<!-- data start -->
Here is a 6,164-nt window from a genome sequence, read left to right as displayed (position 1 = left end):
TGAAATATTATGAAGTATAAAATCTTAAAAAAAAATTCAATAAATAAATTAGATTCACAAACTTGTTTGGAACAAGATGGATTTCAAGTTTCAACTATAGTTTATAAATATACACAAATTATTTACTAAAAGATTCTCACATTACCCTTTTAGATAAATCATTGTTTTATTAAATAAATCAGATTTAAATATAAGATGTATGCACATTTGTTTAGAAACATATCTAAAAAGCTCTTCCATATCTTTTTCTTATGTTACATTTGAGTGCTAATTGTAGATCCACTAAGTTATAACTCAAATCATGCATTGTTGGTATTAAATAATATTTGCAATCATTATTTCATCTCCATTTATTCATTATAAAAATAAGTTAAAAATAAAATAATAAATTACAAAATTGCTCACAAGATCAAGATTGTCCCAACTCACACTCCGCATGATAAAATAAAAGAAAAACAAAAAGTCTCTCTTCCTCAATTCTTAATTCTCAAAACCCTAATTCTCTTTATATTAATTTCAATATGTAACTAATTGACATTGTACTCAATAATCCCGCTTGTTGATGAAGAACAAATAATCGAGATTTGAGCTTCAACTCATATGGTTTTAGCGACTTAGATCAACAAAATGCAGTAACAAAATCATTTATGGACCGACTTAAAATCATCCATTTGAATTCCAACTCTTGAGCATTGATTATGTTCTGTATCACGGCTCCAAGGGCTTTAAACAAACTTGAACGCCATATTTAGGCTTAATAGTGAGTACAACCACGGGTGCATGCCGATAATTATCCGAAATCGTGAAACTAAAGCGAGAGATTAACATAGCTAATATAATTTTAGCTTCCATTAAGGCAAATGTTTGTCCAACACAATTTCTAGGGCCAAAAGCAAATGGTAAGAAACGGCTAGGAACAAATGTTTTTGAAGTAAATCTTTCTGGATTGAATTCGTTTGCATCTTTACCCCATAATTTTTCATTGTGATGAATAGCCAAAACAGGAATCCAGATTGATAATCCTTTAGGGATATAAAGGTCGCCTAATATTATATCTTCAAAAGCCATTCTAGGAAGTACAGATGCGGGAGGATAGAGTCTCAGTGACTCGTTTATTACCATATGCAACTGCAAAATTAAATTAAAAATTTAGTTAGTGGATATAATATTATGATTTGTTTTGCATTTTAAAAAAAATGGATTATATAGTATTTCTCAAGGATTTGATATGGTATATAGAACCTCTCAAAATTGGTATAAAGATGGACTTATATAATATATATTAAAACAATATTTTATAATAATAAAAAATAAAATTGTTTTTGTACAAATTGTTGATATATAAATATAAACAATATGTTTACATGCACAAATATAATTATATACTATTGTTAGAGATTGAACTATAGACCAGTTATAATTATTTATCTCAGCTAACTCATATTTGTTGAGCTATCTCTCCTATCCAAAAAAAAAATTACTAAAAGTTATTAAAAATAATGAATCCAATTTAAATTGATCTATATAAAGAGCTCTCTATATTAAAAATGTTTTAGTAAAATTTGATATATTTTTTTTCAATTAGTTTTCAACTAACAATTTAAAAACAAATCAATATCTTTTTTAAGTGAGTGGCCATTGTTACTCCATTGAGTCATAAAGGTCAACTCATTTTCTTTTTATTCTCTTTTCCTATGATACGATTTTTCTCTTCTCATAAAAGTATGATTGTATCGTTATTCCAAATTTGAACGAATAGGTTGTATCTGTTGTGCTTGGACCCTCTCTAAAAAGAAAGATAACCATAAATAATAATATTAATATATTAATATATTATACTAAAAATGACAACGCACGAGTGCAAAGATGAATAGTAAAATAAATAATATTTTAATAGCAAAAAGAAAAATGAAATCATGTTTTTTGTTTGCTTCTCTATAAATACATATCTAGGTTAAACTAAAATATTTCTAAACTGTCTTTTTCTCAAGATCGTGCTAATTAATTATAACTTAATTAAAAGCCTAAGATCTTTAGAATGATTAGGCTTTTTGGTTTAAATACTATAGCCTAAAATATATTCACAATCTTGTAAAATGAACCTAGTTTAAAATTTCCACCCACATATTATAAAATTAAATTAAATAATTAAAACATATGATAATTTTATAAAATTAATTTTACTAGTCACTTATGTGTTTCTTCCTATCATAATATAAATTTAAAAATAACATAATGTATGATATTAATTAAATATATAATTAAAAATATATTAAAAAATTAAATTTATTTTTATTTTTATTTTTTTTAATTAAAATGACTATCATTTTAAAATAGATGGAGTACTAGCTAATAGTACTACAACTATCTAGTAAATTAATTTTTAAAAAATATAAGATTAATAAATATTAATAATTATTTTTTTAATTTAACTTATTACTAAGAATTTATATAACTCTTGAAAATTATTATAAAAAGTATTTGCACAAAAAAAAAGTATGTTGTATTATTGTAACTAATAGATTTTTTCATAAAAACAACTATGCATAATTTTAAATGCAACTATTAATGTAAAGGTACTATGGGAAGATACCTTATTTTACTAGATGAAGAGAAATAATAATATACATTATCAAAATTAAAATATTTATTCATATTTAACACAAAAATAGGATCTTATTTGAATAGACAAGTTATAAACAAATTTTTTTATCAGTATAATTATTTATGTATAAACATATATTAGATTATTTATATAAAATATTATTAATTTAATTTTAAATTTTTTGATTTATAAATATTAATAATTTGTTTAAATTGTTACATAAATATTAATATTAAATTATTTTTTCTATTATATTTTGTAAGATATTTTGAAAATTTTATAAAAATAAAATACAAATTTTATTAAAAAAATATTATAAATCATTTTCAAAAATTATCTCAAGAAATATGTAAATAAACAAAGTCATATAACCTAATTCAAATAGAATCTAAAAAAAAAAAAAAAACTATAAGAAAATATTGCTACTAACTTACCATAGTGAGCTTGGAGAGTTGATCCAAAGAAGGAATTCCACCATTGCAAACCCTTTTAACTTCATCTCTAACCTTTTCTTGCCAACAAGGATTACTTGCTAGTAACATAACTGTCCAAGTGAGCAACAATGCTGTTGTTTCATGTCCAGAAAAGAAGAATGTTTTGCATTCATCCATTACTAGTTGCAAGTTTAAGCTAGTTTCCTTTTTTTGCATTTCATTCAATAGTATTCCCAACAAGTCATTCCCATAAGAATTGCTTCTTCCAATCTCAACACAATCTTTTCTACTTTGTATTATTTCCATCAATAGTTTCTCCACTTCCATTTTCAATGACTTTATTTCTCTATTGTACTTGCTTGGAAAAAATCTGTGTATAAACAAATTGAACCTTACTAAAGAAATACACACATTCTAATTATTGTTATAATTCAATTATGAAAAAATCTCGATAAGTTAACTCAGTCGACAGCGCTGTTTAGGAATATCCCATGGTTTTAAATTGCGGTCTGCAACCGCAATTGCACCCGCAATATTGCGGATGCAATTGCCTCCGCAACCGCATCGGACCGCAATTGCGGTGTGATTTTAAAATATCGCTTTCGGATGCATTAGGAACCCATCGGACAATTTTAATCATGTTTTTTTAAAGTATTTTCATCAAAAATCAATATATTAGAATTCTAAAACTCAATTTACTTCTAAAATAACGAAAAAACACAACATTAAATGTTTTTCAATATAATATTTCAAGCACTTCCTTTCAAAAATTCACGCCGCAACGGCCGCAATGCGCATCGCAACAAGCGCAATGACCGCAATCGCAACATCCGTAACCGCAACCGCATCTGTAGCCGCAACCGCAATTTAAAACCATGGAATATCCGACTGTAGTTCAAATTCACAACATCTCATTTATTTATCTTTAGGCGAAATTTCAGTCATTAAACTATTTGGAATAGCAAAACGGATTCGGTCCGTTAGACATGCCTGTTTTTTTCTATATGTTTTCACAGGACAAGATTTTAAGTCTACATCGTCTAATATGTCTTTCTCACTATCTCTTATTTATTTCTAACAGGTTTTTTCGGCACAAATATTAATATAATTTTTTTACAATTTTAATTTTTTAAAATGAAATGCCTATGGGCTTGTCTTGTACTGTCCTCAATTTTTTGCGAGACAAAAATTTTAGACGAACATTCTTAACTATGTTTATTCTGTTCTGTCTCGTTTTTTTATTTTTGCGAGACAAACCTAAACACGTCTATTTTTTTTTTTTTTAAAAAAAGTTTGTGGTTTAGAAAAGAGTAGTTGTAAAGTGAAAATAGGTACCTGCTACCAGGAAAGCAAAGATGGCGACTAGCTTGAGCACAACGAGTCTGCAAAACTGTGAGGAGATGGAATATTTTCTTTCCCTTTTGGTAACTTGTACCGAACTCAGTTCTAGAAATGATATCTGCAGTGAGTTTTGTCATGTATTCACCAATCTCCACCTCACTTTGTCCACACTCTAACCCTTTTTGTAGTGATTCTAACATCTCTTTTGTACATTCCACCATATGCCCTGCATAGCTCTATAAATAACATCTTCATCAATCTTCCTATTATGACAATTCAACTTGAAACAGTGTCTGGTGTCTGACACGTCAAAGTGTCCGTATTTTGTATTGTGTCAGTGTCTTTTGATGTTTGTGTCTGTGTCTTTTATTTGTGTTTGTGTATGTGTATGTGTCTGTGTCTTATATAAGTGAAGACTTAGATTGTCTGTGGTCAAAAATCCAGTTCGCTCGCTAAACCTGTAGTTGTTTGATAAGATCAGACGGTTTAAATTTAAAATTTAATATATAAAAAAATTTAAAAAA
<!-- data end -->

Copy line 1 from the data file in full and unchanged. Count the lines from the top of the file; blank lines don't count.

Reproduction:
Here is a 6,164-nt window from a genome sequence, read left to right as displayed (position 1 = left end):